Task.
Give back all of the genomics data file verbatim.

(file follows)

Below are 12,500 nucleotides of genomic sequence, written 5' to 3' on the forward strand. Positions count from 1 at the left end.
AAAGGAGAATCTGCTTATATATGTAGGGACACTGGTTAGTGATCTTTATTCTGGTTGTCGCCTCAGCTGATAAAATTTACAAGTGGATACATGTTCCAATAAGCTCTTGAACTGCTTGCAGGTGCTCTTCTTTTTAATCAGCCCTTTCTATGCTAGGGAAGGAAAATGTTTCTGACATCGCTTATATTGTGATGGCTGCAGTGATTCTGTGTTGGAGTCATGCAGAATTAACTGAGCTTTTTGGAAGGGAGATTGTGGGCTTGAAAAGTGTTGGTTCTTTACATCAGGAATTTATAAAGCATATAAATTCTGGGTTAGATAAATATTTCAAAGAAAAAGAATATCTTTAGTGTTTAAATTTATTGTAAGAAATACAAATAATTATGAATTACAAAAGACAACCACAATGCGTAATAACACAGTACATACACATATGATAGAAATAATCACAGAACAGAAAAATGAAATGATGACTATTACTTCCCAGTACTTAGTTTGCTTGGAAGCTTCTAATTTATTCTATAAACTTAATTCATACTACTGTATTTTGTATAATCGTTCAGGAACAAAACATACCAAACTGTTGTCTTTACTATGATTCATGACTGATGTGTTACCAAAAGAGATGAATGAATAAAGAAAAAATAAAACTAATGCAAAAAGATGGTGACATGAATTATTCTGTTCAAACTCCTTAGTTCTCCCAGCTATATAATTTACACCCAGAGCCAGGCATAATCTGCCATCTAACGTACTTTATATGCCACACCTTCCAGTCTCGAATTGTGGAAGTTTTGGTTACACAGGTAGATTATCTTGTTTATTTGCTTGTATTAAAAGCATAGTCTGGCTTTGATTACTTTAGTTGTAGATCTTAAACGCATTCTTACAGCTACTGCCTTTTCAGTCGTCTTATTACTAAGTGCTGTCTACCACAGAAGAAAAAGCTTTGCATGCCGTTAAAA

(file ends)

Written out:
Below are 12,500 nucleotides of genomic sequence, written 5' to 3' on the forward strand. Positions count from 1 at the left end.
AAAGGAGAATCTGCTTATATATGTAGGGACACTGGTTAGTGATCTTTATTCTGGTTGTCGCCTCAGCTGATAAAATTTACAAGTGGATACATGTTCCAATAAGCTCTTGAACTGCTTGCAGGTGCTCTTCTTTTTAATCAGCCCTTTCTATGCTAGGGAAGGAAAATGTTTCTGACATCGCTTATATTGTGATGGCTGCAGTGATTCTGTGTTGGAGTCATGCAGAATTAACTGAGCTTTTTGGAAGGGAGATTGTGGGCTTGAAAAGTGTTGGTTCTTTACATCAGGAATTTATAAAGCATATAAATTCTGGGTTAGATAAATATTTCAAAGAAAAAGAATATCTTTAGTGTTTAAATTTATTGTAAGAAATACAAATAATTATGAATTACAAAAGACAACCACAATGCGTAATAACACAGTACATACACATATGATAGAAATAATCACAGAACAGAAAAATGAAATGATGACTATTACTTCCCAGTACTTAGTTTGCTTGGAAGCTTCTAATTTATTCTATAAACTTAATTCATACTACTGTATTTTGTATAATCGTTCAGGAACAAAACATACCAAACTGTTGTCTTTACTATGATTCATGACTGATGTGTTACCAAAAGAGATGAATGAATAAAGAAAAAATAAAACTAATGCAAAAAGATGGTGACATGAATTATTCTGTTCAAACTCCTTAGTTCTCCCAGCTATATAATTTACACCCAGAGCCAGGCATAATCTGCCATCTAACGTACTTTATATGCCACACCTTCCAGTCTCGAATTGTGGAAGTTTTGGTTACACAGGTAGATTATCTTGTTTATTTGCTTGTATTAAAAGCATAGTCTGGCTTTGATTACTTTAGTTGTAGATCTTAAACGCATTCTTACAGCTACTGCCTTTTCAGTCGTCTTATTACTAAGTGCTGTCTACCACAGAAGAAAAAGCTTTGCATGCCGTTAAAA